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If Physical Retail Stores Want to Stick Around, They’ll Still Have to Go Digital

By Michael Schnapf

It’s no secret that the foundation has been crumbling out from beneath traditional retailers. According to statistics published by Coresight Research, a whopping 5,864 stores shuttered their doors in 2018; by spring of 2019, number of closures for 2019 had already exceeded the total number of store closings of the preceding year.

Even the giants haven’t been spared; traffic at once-bustling department stores has all but evaporated, and Toys “R” Us and Payless ShoeSource have both closed entirely. Kmart and Sears have given up on hundreds of locations. The barrage of closings has hollowed out shopping centers, leaving them shadows of their former lively selves. Ghost malls—centers with 50% or less occupancy—are becoming more common.

Dan Bell, a filmmaker who has made a name for himself documenting the proliferation of such spaces, reports that in some cases, malls have become near-wild abandoned spaces. “[Frogs] were actually living in the pool underneath the elevator, the center court elevator,” he shared with Business Insider of a mall in Ohio. “The water had pooled up in the well of the elevator, and there were frogs living in the pool, and … there was a bank of fog in the food court just hanging mid-air.”

Future of brick-and-mortar?

No retailer wants to imagine that their prized store is going to be given up as a home for frogs someday. And yet, the decline of traditional brick-and-mortar sales is as well-established as the cause of its fall: online shopping. Online commerce is just too convenient to pass up.

Rather than spending an hour or more driving and walking around a shopping center, a consumer can click through a purchase in the space of seconds from the comfort of their couch. With same- or two-day shipping, shopping online doesn’t require buyers to sacrifice much immediate satisfaction, either.

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Now, this isn’t to say that brick and mortar shopping is outmoded quite yet — but e-commerce is certainly on-track to outpace it. Figures circulated by the U.S. Department of Commerce reveal e-commerce sales saw a 16.9% increase from the third quarter of 2018 to the same period in 2019, and accounted for 11.2% of total sales. Brick-and-mortar sales, in contrast, rose just 2.9% in 2019 from the previous year. The shift away from traditional retail further appears to be proceeding along generational lines: according to Statista, 67% of millennials, 56% of Gen Xers, 41% of baby boomers, and only 28% of seniors prefer online shopping to making purchases in-store.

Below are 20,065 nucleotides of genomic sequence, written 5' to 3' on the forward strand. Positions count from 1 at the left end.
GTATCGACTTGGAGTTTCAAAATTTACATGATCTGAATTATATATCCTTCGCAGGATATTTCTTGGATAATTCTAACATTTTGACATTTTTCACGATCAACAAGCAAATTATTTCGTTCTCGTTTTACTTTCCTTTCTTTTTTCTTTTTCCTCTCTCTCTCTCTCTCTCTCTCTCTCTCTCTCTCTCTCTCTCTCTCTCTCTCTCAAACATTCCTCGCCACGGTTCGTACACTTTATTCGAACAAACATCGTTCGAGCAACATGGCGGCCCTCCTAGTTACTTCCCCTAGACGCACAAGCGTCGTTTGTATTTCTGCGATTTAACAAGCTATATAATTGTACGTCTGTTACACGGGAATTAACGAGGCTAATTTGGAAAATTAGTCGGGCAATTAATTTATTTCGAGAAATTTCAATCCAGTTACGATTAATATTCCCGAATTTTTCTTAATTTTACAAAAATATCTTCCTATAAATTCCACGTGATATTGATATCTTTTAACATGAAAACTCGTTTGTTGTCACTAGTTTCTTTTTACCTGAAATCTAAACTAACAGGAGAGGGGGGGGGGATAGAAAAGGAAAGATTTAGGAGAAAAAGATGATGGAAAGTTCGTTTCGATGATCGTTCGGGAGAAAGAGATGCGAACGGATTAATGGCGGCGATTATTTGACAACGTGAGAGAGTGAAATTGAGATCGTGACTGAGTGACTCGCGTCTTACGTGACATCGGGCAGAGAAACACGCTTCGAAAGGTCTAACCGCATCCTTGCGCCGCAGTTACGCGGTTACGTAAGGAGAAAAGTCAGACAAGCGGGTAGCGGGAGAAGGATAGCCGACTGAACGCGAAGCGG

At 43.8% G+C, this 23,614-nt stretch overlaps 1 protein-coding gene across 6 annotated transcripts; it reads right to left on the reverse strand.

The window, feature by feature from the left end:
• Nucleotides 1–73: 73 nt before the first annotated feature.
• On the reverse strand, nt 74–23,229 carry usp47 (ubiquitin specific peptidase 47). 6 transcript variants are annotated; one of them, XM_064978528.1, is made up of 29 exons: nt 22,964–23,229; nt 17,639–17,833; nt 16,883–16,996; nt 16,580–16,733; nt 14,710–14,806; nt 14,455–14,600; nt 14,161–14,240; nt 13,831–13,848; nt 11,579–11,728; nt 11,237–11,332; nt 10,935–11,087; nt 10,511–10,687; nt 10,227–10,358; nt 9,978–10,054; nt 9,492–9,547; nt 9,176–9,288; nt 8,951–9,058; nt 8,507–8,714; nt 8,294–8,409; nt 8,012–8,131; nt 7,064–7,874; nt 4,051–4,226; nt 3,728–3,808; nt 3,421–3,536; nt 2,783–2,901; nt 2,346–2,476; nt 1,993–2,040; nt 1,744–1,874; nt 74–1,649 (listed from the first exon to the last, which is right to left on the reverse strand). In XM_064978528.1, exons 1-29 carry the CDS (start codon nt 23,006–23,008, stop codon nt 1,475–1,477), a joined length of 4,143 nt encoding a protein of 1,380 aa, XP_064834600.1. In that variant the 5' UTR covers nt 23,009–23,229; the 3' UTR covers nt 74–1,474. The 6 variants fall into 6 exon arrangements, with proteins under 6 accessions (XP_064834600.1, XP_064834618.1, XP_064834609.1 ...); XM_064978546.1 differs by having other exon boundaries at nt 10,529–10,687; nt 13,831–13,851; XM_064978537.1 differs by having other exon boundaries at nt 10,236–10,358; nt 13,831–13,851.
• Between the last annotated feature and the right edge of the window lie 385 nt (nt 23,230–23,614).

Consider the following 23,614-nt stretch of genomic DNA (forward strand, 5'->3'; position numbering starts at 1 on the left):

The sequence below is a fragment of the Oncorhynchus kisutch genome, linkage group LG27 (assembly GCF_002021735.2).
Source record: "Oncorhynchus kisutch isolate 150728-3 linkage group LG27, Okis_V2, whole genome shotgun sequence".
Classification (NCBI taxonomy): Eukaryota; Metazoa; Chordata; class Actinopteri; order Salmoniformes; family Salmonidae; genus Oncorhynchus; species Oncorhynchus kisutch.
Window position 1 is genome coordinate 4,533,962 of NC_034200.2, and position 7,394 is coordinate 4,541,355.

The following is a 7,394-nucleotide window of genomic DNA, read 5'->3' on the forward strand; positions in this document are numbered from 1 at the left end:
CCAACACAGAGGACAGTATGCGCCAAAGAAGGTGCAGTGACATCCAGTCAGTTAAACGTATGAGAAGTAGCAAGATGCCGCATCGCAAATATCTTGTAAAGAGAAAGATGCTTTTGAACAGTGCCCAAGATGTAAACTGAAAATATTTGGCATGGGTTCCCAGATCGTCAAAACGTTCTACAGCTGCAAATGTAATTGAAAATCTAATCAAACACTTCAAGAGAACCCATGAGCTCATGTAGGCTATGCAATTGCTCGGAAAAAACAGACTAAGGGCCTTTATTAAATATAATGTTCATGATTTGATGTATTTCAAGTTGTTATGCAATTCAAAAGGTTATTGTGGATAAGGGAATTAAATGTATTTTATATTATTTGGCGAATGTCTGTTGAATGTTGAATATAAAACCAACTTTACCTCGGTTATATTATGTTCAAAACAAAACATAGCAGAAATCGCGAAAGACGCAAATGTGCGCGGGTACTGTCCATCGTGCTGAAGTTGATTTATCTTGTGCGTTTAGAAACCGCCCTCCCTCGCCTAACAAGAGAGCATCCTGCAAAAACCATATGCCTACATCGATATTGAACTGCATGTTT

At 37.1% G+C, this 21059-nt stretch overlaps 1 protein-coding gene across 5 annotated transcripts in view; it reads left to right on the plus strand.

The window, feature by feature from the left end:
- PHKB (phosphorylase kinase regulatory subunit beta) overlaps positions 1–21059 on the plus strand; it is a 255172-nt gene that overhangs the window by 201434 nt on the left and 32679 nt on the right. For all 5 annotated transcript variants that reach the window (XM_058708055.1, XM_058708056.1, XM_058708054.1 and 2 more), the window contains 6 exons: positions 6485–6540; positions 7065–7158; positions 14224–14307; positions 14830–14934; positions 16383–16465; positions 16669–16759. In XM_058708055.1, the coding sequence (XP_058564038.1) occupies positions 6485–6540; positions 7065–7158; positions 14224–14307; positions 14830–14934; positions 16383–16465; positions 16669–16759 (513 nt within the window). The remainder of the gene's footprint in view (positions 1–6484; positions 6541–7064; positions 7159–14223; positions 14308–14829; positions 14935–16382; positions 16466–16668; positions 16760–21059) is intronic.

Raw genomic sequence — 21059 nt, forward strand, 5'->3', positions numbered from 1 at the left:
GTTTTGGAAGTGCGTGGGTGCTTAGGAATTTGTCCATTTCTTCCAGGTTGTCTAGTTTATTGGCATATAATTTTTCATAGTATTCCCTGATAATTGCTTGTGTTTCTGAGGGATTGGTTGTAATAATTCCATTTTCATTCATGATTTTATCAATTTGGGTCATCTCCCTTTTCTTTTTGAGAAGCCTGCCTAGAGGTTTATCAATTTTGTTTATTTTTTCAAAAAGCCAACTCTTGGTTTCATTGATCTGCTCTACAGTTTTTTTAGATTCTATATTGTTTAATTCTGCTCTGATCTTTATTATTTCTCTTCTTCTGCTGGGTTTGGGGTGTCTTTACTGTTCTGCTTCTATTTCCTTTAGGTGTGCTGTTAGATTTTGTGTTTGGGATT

And yet, hope isn’t out of reach for brick-and-mortar stores. If traditional retail stores can manage to hybridize into digital offerings, bolster convenience, and once again spark consumer interest in the shopping experience, they may be able to weather the closings storm.

Here are some tactics they may take:

Embrace online shopping

The most successful surviving retailers meld online and offline shopping. Retail giant Target, for example, has been notably exempt from the closing epidemic in part because it has successfully built an online ecosystem. Smaller businesses should follow its example and create a presence in the digital market as well—even if they don’t have Target’s admittedly enormous budget to do so.

Today’s SMBs have access to on-demand services that make it remarkably easy to build a mobile market stall. Merchants can choose to combine platform offerings from services such as Shopify, Squarespace, and Vend to create a point-of-sale system that matches or even exceeds the capabilities of a large-scale retailer like Target.